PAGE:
Roberts Birds of Southern Africa has undergone as much, and as rapid, speciation as Darwin's Finches, tending latterly to gigantism in its recent, seventh, edition (see review in Bull. ABC 13: 233-237), from which this portable field guide is derived.
This new book marks another complete break with editions up to the sixth, in that the brief text and distribution maps appear opposite the plates, omitting the fuller treatment of habits, breeding and food which made those earlier editions such comprehensive and compact handbooks. This new guide will inevitably be compared with the Sasol guide (Sinclair et al. 1998), and Newman's Birds of Southern Africa (Newman 1998), itself in its sixth edition. So how does it measure up?
Given that the seventh edition is almost too heavy to lift, Roberts would have come to the end of its reign as a field book unless someone had reorganised the illustrations in this format. However, the more one studies them, the more it is apparent that the illustrations in the larger book were not designed, and are therefore not always suitable, for the field guide approach, particularly due to the lack of illustrations of birds in flight. Unbelievably, even the 1958 edition of Roberts possesses more species of waders depicted in flight, albeit in black and white, whilst the 1978 edition illustrates all of the waders, ducks, gulls and terns in flight, in colour! No ducks or terns are shown in flight in the present volume, only three gulls, and 19 of over 60 shorebird species. In the 1978 edition, the colour figures of flying raptors are placed together for easy comparison, whilst in the new book they appear several to a page, beside the perched examples. Both Newman and the Sasol guide score much better on flying birds.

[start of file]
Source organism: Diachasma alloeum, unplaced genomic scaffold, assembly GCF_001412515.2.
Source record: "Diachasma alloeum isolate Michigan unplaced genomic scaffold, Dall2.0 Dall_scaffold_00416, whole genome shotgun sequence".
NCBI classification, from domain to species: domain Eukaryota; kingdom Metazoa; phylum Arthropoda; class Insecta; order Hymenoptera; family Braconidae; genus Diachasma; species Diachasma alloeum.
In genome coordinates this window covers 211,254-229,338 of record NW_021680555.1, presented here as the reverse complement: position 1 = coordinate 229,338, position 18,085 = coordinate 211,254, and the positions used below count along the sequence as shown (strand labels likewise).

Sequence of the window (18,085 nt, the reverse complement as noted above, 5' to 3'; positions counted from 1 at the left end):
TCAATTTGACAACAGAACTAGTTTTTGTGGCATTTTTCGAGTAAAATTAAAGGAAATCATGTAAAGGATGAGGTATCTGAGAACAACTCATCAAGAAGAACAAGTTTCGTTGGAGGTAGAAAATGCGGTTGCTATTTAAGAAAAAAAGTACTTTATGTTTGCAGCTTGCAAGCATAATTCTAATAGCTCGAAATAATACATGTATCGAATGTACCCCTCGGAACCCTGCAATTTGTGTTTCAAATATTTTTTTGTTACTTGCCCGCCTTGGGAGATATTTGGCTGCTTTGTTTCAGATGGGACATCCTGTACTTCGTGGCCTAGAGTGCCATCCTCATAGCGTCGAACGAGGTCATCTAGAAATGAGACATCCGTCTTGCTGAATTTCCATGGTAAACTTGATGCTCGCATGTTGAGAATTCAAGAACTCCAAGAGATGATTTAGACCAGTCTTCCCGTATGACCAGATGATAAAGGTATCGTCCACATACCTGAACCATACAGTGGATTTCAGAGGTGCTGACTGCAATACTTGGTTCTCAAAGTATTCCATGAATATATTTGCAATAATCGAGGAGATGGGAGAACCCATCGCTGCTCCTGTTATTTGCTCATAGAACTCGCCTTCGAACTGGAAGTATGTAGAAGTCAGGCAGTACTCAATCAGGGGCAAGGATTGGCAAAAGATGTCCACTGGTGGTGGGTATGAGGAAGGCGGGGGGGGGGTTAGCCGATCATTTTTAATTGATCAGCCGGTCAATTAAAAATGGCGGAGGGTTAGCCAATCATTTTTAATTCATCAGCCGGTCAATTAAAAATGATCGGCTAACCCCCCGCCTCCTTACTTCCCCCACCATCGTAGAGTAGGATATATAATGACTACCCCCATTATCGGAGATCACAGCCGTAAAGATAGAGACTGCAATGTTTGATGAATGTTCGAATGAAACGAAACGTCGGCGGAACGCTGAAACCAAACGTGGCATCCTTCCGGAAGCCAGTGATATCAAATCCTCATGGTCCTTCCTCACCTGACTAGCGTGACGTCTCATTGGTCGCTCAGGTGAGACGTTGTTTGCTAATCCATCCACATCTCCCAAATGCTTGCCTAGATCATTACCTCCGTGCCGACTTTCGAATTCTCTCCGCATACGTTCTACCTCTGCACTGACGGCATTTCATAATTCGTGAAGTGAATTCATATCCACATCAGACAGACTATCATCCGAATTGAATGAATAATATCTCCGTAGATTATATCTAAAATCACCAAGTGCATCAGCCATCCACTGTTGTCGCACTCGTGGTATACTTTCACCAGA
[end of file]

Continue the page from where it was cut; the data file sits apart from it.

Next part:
This leads to a more general appraisal of the illustrations. The 80 plates in the recent Roberts were newly commissioned from seven artists, and they have been cleverly digitised for the field guide, so that c.6 species appear on each of the 166 plates. Sasol has 200 plates, Newman a few more than that, and the styles in those books appear more uniform, with only two artists for the former and Newmans being entirely self illustrated. Ken Newman was also responsible for most of the illustrations in the later, but previous editions of Roberts. As already noted in these pages (Bull. ABC 13: 233 - 237), the new ones vary considerably in style, the raptors by Chris van Rooyen being amongst the best, and considerably more lively and naturalistic than his competitors. Seabirds and especially the penguins are pleasing, but some other groups, particularly the gulls and terns, are less successful. There has been a great deal of repainting, with additional figures to extend the coverage of the larger volume, which was particularly 'light' on females, and, even now, design only permits the heads of many female weavers, estrildid and other finches and buntings to appear. The same applies to the non-breeding plumages of bishops, widowbirds and weavers, which unfortunately is how I often seem to see them! Females of flufftails are amongst other additions of this type.